Health reform costs could be $100 billion more than forecast
■ Republicans say a new estimate shows that Democrats rushed the law through, but the White House says critics are mischaracterizing potential spending.
By Doug Trapp — Posted May 24, 2010
Washington -- Amid the final push to adopt health reform legislation earlier this year, Congress' fiscal advisers weren't able to complete all of the cost estimates lawmakers requested. Republicans warned that Democrats and the Obama administration were moving too quickly to understand the law's impact.
Now a new Congressional Budget Office report estimates that the law authorizes at least tens of billions more in spending than previously thought, and Republican leaders are saying they were right. But an Obama administration official noted that much of the spending under question isn't new.
In a May 11 letter to Rep. Jerry Lewis (R, Calif.), the ranking GOP member on the House Appropriations Committee, the CBO said the Patient Protection and Affordable Care Act could cost taxpayers at least $115 billion more over a decade than the $940 billion estimate the CBO released in March, just before the bill's passage. That's because the law authorizes Congress to spend billions on several existing programs, including community health centers and health care for American Indians.
"Before trying to 'sell' the new health care law, the Obama administration may want to be honest about how much it's going to cost American taxpayers," said House Minority Leader John Boehner (R, Ohio) in a May 11 statement. "It was clearly irresponsible for Washington Democrats to force this legislation through Congress without being truthful about its full impact on the nation's finances."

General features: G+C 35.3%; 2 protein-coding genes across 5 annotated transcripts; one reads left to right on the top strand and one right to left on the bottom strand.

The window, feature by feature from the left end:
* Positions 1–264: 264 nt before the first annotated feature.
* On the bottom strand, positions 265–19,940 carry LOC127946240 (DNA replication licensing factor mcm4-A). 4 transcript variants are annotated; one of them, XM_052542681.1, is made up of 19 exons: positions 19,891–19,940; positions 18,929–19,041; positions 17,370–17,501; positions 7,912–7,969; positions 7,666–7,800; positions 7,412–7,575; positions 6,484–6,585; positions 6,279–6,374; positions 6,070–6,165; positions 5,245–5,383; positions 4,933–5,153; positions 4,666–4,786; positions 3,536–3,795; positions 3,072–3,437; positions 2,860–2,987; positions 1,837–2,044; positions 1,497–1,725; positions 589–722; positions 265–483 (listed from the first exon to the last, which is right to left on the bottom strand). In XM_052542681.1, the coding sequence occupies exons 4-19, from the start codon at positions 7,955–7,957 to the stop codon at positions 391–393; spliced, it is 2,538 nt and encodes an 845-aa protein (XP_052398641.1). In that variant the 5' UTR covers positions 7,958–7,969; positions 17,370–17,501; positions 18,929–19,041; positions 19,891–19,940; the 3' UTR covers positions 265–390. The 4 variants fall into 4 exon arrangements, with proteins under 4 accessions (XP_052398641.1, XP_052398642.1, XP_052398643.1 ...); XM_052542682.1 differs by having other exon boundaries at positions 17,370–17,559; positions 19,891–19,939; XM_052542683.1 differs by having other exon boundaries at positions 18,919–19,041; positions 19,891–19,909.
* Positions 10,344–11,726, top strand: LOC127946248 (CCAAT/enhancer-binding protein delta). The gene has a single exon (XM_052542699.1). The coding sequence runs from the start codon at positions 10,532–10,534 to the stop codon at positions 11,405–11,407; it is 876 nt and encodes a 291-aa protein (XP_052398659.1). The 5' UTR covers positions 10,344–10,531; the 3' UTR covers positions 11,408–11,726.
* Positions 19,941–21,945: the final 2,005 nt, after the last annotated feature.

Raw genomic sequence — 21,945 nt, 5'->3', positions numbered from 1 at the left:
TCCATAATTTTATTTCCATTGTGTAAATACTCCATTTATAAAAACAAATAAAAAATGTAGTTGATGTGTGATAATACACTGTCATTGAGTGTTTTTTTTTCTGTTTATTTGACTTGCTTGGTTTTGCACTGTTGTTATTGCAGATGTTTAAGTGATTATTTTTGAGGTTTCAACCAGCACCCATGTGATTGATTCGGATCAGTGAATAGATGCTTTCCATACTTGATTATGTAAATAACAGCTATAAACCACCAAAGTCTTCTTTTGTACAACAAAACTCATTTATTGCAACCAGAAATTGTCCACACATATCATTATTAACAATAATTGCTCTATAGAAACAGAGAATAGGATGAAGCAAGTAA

President Obama said at the time that he would not support a health reform bill that cost more than $1 trillion. He also demanded that it reduce the federal deficit. In March, the CBO projected that the bill would lower the deficit by $138 billion by 2019, and possibly by much more in the following decade.
With the updated assessment, the law might not fulfill either of Obama's goals, according to the May 11 CBO letter. Lewis had requested the estimate of discretionary spending prior to enactment of the health reform law, but the CBO was overwhelmed with other health reform-related work at the time. Before the health reform law's passage, the agency had estimated that it authorized only about $60 billion in additional spending.
But Republicans are misquoting the CBO letter, according to Peter Orszag, PhD, director of the White House Office of Management and Budget. The health reform bill's actual cost still stands at $940 billion over a decade, because it authorizes spending but does not appropriate it.
Authorizations "are expressions of what Congress would like to spend money on, not what it will spend money on," Orszag wrote in a May 12 blog post. Congress still must adopt spending bills for the programs to be funded.
Also, Orszag noted, some of the largest authorizations in the law are for existing programs that are expected to have continued even without reform, such as $39 billion for American Indian health care and $34 billion for community health centers. "Funding such authorizations does not result in new spending," Orszag wrote.
The CBO released a follow-up letter on May 13 acknowledging that most of the $115 billion in question would support existing spending for ongoing programs. "Whether that spending will ultimately occur will depend on future appropriation actions," the letter concludes.
Finally, Orszag noted, Obama has promised to veto any non-security discretionary spending that isn't offset by new revenues or cuts elsewhere in the budget.